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Muscle Nerve. 2002 Nov;26(5):702-7.

Ion channel and striational antibodies define a continuum of autoimmune neuromuscular hyperexcitability.

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Department of Neurology, Mayo Clinic and Mayo Foundation, 200 First Street S.W., Rochester, Minnesota 55905, USA.


Neuromuscular hyperexcitability is a characteristic of Isaacs' syndrome. Autoantibodies specific for voltage-gated potassium channels (VGKC) or ganglionic nicotinic acetylcholine receptors (AChR) are markers of this disorder. To determine the frequency of these ion channel antibodies and of related neuron- and muscle-specific antibodies in patients with acquired neuromuscular hyperexcitability, we tested serum specimens from 77 affected patients (35 neuromyotonia, 32 cramp-fasciculation syndrome, 5 rippling muscle syndrome, and 5 focal neuromuscular hyperexcitability) and 85 control subjects. Among study patients, 14% had coexisting myasthenia gravis, and 16% had an associated neoplasm. We found that 35% had VGKC antibodies, 12% ganglionic AChR antibodies, 16% muscle AChR antibodies, and 10% striational antibodies. Overall, 55% had serological evidence of neurological autoimmunity compared to 2% of control subjects. Patients with neuromyotonia were more frequently seropositive (71%) than patients with cramp-fasciculation syndrome (31%). We conclude that acquired neuromuscular hyperexcitability consists of a continuum of clinical disorders with a common autoimmune pathogenesis.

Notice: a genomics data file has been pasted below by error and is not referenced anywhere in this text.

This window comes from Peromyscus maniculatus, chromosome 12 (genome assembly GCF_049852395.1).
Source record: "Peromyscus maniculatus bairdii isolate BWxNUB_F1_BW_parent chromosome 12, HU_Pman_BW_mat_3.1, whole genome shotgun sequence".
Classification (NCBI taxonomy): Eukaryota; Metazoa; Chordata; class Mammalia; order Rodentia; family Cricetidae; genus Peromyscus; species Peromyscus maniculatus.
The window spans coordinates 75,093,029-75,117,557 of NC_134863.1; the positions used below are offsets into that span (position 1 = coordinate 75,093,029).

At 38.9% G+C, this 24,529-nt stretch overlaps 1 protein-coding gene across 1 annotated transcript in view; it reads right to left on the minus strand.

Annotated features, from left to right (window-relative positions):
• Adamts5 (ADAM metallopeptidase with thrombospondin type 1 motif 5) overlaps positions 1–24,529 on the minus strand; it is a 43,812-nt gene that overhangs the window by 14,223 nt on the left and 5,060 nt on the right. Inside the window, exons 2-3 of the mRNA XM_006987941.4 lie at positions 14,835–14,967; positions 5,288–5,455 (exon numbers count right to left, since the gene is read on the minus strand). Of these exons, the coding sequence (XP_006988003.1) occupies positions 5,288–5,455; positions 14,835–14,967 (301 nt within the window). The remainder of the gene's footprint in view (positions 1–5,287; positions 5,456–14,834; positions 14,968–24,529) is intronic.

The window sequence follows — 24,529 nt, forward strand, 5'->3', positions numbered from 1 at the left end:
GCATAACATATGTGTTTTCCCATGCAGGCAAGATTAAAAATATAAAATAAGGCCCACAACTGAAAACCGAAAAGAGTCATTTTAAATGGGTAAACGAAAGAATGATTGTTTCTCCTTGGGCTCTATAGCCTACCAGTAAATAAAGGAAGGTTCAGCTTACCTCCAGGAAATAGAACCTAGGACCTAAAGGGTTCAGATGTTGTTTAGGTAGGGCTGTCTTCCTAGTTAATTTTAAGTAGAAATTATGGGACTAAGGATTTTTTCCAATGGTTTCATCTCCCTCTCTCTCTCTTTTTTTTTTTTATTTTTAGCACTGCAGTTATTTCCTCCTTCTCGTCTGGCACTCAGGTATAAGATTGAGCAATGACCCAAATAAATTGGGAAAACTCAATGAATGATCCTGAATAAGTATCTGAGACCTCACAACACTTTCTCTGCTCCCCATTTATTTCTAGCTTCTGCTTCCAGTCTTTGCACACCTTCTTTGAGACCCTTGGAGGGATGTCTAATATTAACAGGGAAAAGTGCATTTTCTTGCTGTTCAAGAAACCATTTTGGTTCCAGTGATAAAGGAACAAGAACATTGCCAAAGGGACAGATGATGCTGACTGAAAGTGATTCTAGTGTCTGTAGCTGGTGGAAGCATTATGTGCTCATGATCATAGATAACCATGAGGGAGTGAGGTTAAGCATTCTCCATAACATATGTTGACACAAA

[Indexed for MEDLINE]

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